Solution: Start cygwin installation with “–no-admin”
Solution: Start cygwin installation with “–no-admin”
Wow, talk about a crappy post title, but I just got this working on my corporate network and was quite happy about it.
Reason for this post; Every time I start a new assignment at a (rather big) corporation, I need to follow these steps to be able to access the internet from my vm’s.
(and I keep forgetting the steps, I’m getting old..)
What we’ll use to get this working:
I’m running CentOS vm’s inside Vagrant with Virtualbox provisioning on Cygwin on Windows 7. I’m running Cntlm to create a local proxy for all stuff what I’m doing through cygwin, because I don’t like putting clear text passwords in bashrc or in Win / Bash variables.
I’ve been quite busy this whole day with a partially complete database dump and wanted to prepare for tomorrow with some ninja bash voodoo shizzle. I’m doing a braindump here because I know I’ll have forgotten this when I wake up tomorrow :-)
The command stated below was the first working example I’ve gotten together, please let me know if you know a neater / better solution!
I’ve got two files. The first file contains lines which need to be deleted from the second line (if they exist there) Continue reading “Remove duplicate lines while comparing two files”
The title of this post is a bit misleading. I will not outline the use of pip without internet but I will suspect most people will search for this search string, thus coming here for an alternative.
I’ve been blessed with a very thorough security officer, who decided that CLI internet access is not permitted, even using CNTLM (1)is blocked.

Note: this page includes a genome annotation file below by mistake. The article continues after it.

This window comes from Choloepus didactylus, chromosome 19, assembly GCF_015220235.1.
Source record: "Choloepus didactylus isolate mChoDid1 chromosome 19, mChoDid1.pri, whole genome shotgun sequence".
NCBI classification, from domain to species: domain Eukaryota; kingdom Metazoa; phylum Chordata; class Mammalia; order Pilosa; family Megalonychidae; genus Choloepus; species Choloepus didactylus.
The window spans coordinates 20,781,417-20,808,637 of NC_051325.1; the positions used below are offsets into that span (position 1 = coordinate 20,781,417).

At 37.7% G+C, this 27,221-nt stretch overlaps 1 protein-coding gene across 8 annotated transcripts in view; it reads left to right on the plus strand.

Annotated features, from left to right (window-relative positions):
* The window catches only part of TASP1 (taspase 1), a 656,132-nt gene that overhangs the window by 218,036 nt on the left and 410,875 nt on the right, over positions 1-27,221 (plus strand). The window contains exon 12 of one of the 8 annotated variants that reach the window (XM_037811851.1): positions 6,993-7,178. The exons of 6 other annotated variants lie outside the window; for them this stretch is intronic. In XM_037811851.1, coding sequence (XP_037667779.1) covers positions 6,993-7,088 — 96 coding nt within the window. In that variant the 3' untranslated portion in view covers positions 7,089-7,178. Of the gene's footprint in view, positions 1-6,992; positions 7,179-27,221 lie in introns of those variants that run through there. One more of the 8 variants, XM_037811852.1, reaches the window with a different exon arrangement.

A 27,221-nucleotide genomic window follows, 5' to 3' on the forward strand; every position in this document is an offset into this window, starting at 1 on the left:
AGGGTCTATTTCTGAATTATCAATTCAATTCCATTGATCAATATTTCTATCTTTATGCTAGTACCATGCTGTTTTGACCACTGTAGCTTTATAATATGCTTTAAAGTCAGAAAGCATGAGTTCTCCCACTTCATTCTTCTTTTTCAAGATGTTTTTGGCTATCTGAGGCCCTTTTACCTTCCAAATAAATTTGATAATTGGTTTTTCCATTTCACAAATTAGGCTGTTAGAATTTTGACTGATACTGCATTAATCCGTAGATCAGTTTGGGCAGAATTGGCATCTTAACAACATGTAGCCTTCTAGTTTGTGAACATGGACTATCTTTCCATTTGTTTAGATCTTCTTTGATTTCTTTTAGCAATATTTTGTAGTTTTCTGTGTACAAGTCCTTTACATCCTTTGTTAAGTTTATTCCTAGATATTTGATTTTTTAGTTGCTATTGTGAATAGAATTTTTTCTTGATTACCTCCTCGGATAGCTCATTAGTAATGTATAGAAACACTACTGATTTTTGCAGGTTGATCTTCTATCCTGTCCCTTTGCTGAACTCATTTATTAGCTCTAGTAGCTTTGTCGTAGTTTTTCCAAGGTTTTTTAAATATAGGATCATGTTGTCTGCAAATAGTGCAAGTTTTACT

The easiest way to install packages is via pip, but it’s also possible to install them via the commandline.
Using the example of Django, we will first download the tarball from the Django site;
On the right side there’s a link to the latest release.
Unzip and untar the tarball and open a Prompt in that directory.
Then run the following command:
python setup.py install
Next, we’ll check if it is installed correctly:
This is a fairly handy trick.
I’m always logging in to different servers, which all have a different location for their logs. With this trick you can login and just type “cd logs” from anywhere.
First we will add our directory to the CDPATH variable:
joris@badattitude /data/share/my_domain $ echo $CDPATH joris@badattitude /data/share/my_domain $ export CDPATH=/data/share/my_domain joris@badattitude /data/share/my_domain $ echo $CDPATH /data/share/my_domain
Then we’ll check if it is working:
joris@badattitude ~ $ cd logs /data/share/my_domain/logs joris@badattitude /data/share/my_domain/logs $
Awesome, we’ve arrived in our logs directory straight from our homedir!
This article shows how to execute remote commands via ssh, but you’ll send the commands from your own shell.
ssh my_server 'ls -l /home/my_home_dir'
This will result in this output:
$ ssh ae2 'ls -lha ~' total 36K drwxr-xr-x 2 joris joris 4.0K Jan 23 11:42 . drwxr-xr-x. 5 root root 4.0K Jan 23 11:41 .. -rw-r--r-- 1 joris joris 54 Jan 23 11:41 .bash_logout -rw-r--r-- 1 joris joris 507 Jan 23 11:41 .bash_profile -rw-r--r-- 1 joris joris 213 Jan 23 11:41 .bashrc -rw------- 1 joris joris 51 Jan 23 11:42 .history -rw-r--r-- 1 joris joris 171 Jan 23 11:41 .kshrc -rw-r--r-- 1 joris joris 375 Jan 23 11:41 .profile -rw-r--r-- 1 joris joris 153 Jan 23 11:41 .vimrc
What’s even better, is that you can run multiple commands separated with a semi colon, like this:
ssh my_server 'ls -l /home/my_home_dir;whoami'